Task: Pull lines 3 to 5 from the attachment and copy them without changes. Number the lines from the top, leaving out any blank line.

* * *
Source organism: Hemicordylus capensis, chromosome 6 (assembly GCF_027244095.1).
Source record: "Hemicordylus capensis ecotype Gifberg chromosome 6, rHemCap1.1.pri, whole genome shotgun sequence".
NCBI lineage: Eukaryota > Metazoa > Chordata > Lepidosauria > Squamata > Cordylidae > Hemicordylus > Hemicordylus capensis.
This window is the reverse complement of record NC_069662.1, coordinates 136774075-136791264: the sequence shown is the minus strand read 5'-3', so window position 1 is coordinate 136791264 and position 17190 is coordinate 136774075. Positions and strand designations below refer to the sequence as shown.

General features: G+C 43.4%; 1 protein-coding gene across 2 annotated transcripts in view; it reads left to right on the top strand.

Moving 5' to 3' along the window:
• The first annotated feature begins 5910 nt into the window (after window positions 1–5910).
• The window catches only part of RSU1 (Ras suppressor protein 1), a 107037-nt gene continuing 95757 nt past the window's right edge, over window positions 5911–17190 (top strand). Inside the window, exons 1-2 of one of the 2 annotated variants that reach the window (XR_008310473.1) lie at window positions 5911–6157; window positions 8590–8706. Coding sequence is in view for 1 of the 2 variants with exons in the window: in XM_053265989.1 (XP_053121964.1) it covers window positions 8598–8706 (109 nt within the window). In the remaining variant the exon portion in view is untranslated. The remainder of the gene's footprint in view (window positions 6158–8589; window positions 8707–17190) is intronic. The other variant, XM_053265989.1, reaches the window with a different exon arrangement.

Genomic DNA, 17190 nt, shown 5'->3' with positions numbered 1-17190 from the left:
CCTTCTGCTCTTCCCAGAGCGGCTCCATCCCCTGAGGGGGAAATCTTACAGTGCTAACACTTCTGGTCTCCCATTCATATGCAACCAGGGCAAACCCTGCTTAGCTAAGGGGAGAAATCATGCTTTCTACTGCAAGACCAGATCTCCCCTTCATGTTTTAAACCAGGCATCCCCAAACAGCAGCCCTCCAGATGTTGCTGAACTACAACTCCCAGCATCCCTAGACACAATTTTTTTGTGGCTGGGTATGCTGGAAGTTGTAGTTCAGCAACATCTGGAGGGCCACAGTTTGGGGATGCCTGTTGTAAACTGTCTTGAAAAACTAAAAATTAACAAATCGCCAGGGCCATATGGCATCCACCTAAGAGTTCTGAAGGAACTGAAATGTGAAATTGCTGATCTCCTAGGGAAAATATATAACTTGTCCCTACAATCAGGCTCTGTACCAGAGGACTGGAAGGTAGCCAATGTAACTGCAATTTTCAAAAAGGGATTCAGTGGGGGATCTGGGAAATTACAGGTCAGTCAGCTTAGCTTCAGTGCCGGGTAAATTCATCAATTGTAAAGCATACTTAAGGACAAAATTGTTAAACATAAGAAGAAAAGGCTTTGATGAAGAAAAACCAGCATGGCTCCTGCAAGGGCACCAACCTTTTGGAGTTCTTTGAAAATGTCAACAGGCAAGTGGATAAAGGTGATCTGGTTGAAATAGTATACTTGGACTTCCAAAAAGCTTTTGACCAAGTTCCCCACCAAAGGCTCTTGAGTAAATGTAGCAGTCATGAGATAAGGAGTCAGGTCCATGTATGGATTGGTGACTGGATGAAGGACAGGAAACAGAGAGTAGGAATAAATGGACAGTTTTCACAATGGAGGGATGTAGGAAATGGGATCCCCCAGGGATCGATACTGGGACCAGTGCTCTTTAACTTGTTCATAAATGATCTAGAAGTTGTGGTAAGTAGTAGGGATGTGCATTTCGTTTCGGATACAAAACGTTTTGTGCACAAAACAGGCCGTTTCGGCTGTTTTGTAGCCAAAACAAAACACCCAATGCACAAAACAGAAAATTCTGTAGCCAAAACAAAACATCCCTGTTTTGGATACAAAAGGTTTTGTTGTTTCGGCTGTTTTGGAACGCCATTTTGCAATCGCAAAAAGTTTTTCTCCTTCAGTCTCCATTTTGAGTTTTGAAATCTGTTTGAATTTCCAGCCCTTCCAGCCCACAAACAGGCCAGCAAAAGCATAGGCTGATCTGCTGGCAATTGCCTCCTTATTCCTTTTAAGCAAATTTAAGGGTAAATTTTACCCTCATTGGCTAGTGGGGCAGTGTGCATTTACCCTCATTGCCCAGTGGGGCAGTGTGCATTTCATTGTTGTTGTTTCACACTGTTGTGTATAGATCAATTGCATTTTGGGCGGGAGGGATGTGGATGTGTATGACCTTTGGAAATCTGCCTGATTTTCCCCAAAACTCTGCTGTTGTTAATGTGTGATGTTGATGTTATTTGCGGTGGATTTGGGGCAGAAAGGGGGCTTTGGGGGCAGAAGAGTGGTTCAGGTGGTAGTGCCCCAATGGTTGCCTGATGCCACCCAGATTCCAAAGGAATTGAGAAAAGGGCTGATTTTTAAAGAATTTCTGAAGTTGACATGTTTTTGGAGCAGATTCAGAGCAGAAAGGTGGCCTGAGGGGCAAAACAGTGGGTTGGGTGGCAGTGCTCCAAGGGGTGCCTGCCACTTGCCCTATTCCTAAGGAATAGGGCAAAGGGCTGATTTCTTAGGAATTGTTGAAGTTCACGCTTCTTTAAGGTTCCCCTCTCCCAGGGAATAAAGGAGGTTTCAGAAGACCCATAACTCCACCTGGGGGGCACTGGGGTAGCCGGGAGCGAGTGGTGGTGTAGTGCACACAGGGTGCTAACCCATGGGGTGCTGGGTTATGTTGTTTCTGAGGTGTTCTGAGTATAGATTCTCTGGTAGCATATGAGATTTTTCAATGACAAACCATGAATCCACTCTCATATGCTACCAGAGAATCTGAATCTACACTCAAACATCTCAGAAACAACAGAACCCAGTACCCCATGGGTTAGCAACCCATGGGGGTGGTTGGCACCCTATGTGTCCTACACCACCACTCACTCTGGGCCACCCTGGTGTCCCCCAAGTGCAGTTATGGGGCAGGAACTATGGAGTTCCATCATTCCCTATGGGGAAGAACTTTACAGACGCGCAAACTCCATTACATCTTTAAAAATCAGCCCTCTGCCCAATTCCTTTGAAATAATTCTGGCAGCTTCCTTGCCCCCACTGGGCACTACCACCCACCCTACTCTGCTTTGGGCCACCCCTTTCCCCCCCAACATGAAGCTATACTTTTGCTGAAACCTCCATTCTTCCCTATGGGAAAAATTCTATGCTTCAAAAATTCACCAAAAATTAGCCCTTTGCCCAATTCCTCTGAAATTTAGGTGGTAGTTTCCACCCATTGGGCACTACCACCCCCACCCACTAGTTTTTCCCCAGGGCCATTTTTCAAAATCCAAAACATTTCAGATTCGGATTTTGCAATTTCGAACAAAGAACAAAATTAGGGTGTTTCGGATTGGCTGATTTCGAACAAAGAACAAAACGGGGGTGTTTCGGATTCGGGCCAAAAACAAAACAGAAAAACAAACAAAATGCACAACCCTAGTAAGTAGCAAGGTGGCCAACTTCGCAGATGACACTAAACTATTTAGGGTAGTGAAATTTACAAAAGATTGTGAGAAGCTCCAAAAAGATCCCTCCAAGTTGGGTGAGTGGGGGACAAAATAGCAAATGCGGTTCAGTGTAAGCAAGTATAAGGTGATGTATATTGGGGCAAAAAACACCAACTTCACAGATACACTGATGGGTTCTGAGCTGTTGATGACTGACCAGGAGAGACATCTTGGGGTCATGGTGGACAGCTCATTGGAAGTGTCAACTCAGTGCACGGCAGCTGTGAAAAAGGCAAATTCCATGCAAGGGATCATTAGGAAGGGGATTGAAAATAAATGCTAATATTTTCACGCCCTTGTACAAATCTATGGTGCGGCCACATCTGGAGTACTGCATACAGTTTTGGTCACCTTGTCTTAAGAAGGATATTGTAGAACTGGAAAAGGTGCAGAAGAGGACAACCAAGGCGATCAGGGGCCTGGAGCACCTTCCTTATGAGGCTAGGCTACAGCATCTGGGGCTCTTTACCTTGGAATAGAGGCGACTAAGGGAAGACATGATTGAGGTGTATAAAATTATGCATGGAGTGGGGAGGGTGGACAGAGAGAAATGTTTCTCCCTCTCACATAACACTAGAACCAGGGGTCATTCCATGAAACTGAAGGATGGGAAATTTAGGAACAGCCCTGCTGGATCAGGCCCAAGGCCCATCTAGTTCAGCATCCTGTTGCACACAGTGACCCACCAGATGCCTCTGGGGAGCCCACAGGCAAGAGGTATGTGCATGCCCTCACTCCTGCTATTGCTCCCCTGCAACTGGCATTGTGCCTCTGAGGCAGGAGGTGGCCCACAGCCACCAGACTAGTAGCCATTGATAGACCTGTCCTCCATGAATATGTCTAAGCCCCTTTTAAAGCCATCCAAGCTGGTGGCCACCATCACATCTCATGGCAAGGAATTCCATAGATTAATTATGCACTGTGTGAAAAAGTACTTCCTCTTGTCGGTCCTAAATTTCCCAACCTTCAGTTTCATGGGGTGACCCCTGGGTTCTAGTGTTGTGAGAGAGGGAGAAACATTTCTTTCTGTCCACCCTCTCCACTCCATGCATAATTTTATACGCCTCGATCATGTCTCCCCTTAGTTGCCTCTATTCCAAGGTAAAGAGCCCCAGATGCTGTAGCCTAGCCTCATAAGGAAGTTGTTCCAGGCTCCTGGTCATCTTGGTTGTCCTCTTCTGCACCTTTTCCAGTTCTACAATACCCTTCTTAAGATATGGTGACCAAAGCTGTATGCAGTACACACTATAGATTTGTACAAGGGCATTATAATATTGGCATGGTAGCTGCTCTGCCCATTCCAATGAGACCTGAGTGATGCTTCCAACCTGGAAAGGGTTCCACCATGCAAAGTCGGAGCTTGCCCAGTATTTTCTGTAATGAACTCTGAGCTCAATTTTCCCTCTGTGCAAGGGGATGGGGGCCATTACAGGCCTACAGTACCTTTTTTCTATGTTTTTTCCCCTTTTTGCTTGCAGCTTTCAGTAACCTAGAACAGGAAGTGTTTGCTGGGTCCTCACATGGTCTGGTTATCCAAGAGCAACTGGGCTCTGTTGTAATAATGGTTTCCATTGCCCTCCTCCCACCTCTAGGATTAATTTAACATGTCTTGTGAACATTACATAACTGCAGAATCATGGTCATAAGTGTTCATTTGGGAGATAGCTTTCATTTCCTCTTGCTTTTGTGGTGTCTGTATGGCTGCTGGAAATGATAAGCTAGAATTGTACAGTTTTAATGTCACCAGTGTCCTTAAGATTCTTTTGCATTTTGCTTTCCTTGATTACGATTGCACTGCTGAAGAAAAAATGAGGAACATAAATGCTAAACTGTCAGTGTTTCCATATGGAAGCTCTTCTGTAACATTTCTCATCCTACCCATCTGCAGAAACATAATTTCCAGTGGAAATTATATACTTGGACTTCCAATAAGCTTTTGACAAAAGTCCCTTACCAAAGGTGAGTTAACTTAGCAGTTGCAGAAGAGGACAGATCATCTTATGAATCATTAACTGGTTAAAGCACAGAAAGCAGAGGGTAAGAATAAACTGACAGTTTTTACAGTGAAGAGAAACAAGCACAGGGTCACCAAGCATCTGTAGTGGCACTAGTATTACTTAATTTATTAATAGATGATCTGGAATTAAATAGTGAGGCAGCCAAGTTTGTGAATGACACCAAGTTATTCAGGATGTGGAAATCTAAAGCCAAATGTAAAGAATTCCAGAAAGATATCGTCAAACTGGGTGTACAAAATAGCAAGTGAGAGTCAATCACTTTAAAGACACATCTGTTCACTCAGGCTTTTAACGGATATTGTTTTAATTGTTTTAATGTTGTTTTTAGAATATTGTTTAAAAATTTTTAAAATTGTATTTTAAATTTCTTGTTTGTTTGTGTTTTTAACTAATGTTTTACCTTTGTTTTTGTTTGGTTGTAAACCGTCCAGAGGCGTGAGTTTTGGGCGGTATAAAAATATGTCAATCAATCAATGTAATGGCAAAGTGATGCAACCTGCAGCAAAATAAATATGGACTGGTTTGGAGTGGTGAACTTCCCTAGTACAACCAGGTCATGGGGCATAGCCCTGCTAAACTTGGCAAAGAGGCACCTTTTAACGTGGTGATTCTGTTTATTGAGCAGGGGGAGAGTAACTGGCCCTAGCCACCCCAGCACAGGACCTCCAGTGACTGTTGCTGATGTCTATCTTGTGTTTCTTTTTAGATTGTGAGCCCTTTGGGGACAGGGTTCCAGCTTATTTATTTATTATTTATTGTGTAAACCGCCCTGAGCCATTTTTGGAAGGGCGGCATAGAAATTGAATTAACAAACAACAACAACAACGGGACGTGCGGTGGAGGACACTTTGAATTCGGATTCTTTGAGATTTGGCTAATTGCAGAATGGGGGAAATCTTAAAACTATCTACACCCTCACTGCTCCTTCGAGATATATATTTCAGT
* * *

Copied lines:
NCBI lineage: Eukaryota > Metazoa > Chordata > Lepidosauria > Squamata > Cordylidae > Hemicordylus > Hemicordylus capensis.
This window is the reverse complement of record NC_069662.1, coordinates 136774075-136791264: the sequence shown is the minus strand read 5'-3', so window position 1 is coordinate 136791264 and position 17190 is coordinate 136774075. Positions and strand designations below refer to the sequence as shown.

General features: G+C 43.4%; 1 protein-coding gene across 2 annotated transcripts in view; it reads left to right on the top strand.